Hong Kong's efforts to tackle money laundering are under increasing strain due to a surge in the number of suspicious transactions being reported and concerns over a brain drain of investigators to the private sector.Sunday, 24 February, 2013, 1:50am 5 comments
Someone from a foreign legal system visits a common law courthouse. In one court, a hostile judge asks a lawyer: "Is there any legal precedent that I CAN do this?" In the court next door, a hostile judge asks another lawyer: "Is there any legal precedent that I CANNOT do this?"19 Feb 2013 - 4:15am 1 comment
On Shanghai building a free-trade zone:
Patrick Shu Wing-lee - Hong Kong still has the edge, but must not sit idly doing nothing to improve further. Otherwise, other cities on [the] mainland may take over some day. Hong Kong will then drop to second or third place.
Sam Ho - Hong Kong should not be complacent, or it will be overtaken by its neighbours.30 Jan 2013 - 4:21am
Common law should remain the basis of Hong Kong's legal system beyond 2047, the end of the 50-year guarantee stated in the Basic Law, the city's top judge says.
Chief Justice Geoffrey Ma Tao-li also warned that the judiciary's authority would be undermined if the government again sought a Basic Law interpretation from Beijing in the way it did in the 1999 right of abode case.24 Jan 2013 - 8:34am 30 comments
It's debatable whether Hong Kong will survive or become just another Chinese city if we don't bend over backwards to attract talented expats. But there is one area in which the presence of foreign expertise has been a pillar of our city: the judiciary.28 Nov 2012 - 4:50am 8 comments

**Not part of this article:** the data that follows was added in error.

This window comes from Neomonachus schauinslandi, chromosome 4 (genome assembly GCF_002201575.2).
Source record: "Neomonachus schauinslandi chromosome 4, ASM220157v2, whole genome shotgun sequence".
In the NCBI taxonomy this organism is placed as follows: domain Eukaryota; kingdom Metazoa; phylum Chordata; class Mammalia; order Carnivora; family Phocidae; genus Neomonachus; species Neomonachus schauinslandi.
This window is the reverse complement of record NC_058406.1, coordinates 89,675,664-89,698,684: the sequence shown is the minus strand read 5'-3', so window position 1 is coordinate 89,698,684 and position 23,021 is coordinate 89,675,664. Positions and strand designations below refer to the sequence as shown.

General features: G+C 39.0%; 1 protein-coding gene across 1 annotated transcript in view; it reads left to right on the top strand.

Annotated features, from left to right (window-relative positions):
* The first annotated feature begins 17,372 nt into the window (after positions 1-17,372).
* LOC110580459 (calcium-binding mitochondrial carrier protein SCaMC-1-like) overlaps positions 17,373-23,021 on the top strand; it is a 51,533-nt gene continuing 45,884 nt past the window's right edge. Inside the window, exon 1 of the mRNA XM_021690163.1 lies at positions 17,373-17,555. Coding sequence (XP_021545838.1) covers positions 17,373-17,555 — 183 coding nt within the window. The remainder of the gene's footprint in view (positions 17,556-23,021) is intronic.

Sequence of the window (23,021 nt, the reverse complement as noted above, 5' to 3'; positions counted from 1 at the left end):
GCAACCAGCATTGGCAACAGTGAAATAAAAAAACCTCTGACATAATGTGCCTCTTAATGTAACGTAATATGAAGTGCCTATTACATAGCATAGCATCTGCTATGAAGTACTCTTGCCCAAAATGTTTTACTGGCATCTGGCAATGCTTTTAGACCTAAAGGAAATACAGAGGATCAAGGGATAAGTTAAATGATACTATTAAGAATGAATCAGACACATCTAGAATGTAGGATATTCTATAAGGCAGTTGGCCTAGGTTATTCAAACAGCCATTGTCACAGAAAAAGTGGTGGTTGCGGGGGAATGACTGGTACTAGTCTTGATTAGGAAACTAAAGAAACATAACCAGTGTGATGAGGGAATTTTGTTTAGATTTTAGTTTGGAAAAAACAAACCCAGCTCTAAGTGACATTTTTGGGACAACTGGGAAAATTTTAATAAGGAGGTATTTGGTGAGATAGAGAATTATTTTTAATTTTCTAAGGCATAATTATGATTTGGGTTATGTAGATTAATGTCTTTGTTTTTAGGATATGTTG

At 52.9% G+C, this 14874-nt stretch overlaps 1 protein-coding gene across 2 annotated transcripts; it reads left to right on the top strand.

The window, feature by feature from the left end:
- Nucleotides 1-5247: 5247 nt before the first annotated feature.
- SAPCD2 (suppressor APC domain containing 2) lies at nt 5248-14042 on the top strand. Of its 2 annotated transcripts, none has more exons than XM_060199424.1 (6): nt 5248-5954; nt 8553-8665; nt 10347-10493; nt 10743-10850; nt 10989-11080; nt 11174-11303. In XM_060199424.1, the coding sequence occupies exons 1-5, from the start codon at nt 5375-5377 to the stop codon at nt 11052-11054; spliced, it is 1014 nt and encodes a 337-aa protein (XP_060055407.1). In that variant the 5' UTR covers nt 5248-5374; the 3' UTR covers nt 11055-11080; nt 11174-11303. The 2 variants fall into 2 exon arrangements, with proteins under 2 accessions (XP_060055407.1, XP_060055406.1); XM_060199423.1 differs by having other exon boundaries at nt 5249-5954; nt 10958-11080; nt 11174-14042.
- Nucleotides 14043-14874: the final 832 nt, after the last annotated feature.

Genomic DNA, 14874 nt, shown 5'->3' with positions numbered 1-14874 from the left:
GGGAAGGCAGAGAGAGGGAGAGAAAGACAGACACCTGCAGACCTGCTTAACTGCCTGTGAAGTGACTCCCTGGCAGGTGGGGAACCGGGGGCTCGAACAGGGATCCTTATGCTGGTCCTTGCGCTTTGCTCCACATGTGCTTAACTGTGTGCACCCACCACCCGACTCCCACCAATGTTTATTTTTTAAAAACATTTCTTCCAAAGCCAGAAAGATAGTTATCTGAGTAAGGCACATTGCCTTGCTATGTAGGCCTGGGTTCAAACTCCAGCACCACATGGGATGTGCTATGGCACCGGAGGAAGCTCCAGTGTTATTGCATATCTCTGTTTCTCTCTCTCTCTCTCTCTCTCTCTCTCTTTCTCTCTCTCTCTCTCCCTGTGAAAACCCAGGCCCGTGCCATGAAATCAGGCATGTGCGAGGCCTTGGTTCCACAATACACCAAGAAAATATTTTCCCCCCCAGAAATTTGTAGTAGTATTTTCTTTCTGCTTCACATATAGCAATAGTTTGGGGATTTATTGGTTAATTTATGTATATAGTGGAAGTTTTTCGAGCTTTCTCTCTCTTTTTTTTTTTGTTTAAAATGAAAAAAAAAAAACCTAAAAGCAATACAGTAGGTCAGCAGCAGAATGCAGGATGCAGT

There is a growing sense of discomfort at the judiciary becoming a subject for public debate. The first charge was brought by the former secretary for justice Elsie Leung Oi-sie, who accused Hong Kong's top court of making "mistakes" in its right of abode ruling a decade ago. Then, only a few days later, the nationality of our judges was put under the public spotlight.14 Nov 2012 - 3:16am 1 comment
The only thing predictable about commercial disputes is that they are inevitable. What steps can the prudent executive take to minimise the disruptions from disputes?
While disputes are unavoidable, effective planning can reduce the disruptions they cause.24 Oct 2012 - 4:01am
A judge yesterday accused developers of increasingly using judicial reviews to challenge decisions by city planners, causing serious delays to development.6 Sep 2012 - 3:45am
Former chief justice Andrew Li Kwok-nang has taken the unusual step of making public a personal letter paying tribute to the 'outstanding contribution' of Secretary for Justice Wong Yan-lung, who steps down this week after seven years in the job.27 Jun 2012 - 12:00am
Trusts have many uses, even in a low-tax regime like Hong Kong. They can be effective for long-term wealth planning and can provide assurance that assets and wealth will pass intact to the next generation.22 Apr 2012 - 12:00am